For every Dan Armstrong product there was an owners manual, a magazine article, a newspaper clipping, even various
drawings or writings. So many products were designed by Dan throughout his career that it's often difficult to know
where to begin. As such I have decided to start at the beginning and proceed as his products did.
As can be read in the guitar section, the Dan Armstrong · Ampeg clear acrylic instrument story
all began with a line of acoustical guitars made by the Grammer® Guitar Co. which, along with Ampeg was
owned by Unimusic Inc. With Grammer guitars under the Ampeg tent, Ampeg management visited Dan in his shop to see if
he could improve the quality of these guitars. Dan suggested they forget acoustic guitars and instead focus on building
electric guitars for their amplifiers. The rest was history as they eventually contracted Dan to build a new line of
electric guitars for them. Here is a poster showing the Grammer guitars along with Ampeg amps and Altec Lansing®
But even before Grammer could exit the scene, their 1969 price list, dated June 30th of that year, lists not
only the various Grammer guitars and cases, but also Dan Armstrong Superstrings for acoustical guitars, electric
guitars and bass instruments as well. The guitar strings ranged in prices from $3.00 to $4.50 while the bass strings
were all listed at $15.00.
A very early publication depicts a prototype guitar that was fairly different than what was to be eventually mass
produced. This 1969 brochure shows that a fair number of changes took place. Although minor, such changes are apparent
to those of us who have taken the time to study these instruments. To begin with, there appears to be a different
shaped truss rod cover on the headstock and the truss rod cover only features two screws to secure it to the headstock
whereas actual production models have a somewhat different shape to them and use three screws to secure it to the
The prototype pickup was made using a white colored resin which wouldn't harden properly and the shape of the pickup
itself is different as it appears to be wider and thinner than what was produced. Furthermore, there was no sliding
pickup design, or channel routed into the body.
Although the brochure does mention interchangeable pickups, it also mentions that one had to loosen the strings, and
snap out the current pickup, then snap in the desired pickup, then re-tighten the strings and finally, bring the
instrument back up to pitch.
Also different is a thin strip of the scratchplate which can be seen lying between the pickup and the combination
bridge/tailpiece. On the scratchplate, near the output jack, there appears to be no selector switch for the tonal
quality of the pickups as Dan did not plan for one being the guitar only housed one pickup at a given time. The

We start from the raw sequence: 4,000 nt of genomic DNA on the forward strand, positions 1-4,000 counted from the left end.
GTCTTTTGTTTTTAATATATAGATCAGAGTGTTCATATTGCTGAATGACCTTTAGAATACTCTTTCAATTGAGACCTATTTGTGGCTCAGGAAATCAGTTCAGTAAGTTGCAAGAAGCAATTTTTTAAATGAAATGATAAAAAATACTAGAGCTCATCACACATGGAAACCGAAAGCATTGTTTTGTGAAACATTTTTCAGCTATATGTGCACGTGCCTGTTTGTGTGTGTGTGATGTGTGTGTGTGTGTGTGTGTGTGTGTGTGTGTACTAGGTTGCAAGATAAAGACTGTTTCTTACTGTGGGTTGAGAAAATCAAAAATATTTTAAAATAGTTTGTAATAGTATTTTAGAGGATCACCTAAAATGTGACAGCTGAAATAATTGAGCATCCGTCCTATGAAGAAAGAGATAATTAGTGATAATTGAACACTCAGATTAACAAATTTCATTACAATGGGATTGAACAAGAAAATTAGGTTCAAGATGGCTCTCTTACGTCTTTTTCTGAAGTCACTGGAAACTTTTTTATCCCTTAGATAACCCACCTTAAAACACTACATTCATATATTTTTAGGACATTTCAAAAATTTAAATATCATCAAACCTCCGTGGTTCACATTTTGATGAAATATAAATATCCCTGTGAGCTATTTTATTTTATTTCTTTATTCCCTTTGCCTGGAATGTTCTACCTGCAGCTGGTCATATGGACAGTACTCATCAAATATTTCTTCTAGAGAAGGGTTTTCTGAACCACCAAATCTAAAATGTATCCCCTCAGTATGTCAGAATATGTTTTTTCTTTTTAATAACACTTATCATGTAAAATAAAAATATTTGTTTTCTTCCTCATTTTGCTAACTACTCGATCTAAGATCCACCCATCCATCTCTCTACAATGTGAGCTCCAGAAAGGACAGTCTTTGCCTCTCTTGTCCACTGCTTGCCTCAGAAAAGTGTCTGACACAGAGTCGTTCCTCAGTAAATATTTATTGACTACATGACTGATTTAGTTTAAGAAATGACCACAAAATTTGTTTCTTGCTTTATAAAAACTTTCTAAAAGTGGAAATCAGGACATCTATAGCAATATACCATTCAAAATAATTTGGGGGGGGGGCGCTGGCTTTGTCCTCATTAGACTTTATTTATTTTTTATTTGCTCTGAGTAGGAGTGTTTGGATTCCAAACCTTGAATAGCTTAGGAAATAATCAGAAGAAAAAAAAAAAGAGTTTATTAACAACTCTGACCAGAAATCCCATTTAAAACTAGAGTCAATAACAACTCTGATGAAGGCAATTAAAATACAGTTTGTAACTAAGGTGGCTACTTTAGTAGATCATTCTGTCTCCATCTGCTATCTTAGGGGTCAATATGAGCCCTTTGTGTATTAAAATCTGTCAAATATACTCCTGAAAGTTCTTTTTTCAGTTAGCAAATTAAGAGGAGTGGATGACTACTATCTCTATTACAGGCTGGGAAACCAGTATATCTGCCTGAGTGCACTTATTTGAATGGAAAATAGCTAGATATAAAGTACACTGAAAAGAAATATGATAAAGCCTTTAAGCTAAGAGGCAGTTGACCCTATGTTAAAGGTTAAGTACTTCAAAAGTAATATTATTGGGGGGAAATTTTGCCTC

volume & tone potentiometers are trimmed with different looking knobs which are adorned with the Ampeg logo on them.
On the bottom of the lucite body, there is only one guitar strap pin shown. While this is normal for most guitars, the
Dan Armstrong guitars employed two such strap pins on the bottom. The string saddle appears to be made out of metal
(perhaps brass) in the brochure, but by the time they were in production, this had changed to wood, specifically,
rosewood. The bridge/tailpiece combination shown only utilizes three screws that attach it to the lucite body,
whereas the production models had 4 such screws.
Lastly, the lower cut-away of the lucite body is seen identical to the upper cut-away. By production time this had
been re-designed and re-shaped to accomodate for comfort for players who wanted to reach the very top frets. But
overall the literature served to give a curious public a brief look at what Dan was designing, and what was 'cookin'
Later that year the same prototype image and wordings could be read in many musical magazines.
Then came this 1969 price list brochure showing the price of a Dan Armstrong ARMG-1 guitar or ARMB-1 bass, effective
on June 30th of that year. Not surprisingly, the price literature still shows a photo of what is now deemed
a prototype guitar. Ironically a bass instrument is not shown in the literature.
Both the guitar and the bass models had a suggested retail selling price of
$290.00 plus another $60.00 for a hardshell carrying case. While this may seem inexpensive in todays world, it must be
remembered that this is in 1969 dollars where minimum wage was somewhere around $2.00 an hour. Still, the price was not
was not out of reach, and many musicians were soon playing one.
In late 1969 Ampeg released this brochure depicting the Dan Armstrong · Ampeg clear guitar and
bass. Featuring Keith Richards of the Rolling Stones on the cover, it goes on to reveal the properties of these two
instruments. Notice on the last page how the wording 'See Through' is trademarked.
A Billboard® magazine trade article from 1969 showing Dan Armstrong personally looking over the very first shipping
versions of the Dan Armstrong · Ampeg clear acrylic instruments. The personal inspection by none other than Dan
himself prior to shipping was a condition that Dan insisted upon before he would agree to design and build them with Ampeg.
Despite a strained relationship with Ampeg management he continued to show up and inspect the instruments right up until he
parted company with Ampeg in 1971.
Notice the pickup-plate over the pickup as well as the lack of a switch on the scratchplate and Schaller®
tuners on the headstock, all consistent with the earliest basses made in 1969. Also notice behind Dan's shadow what
appears to be the letter 'A' on a cardboard box that most likely has the word Ampeg on it.
Names and images are TMand © Dan Armstrong / Ampeg. All rights reserved.
All other names and images are TMand © of their respective owners. All rights reserved.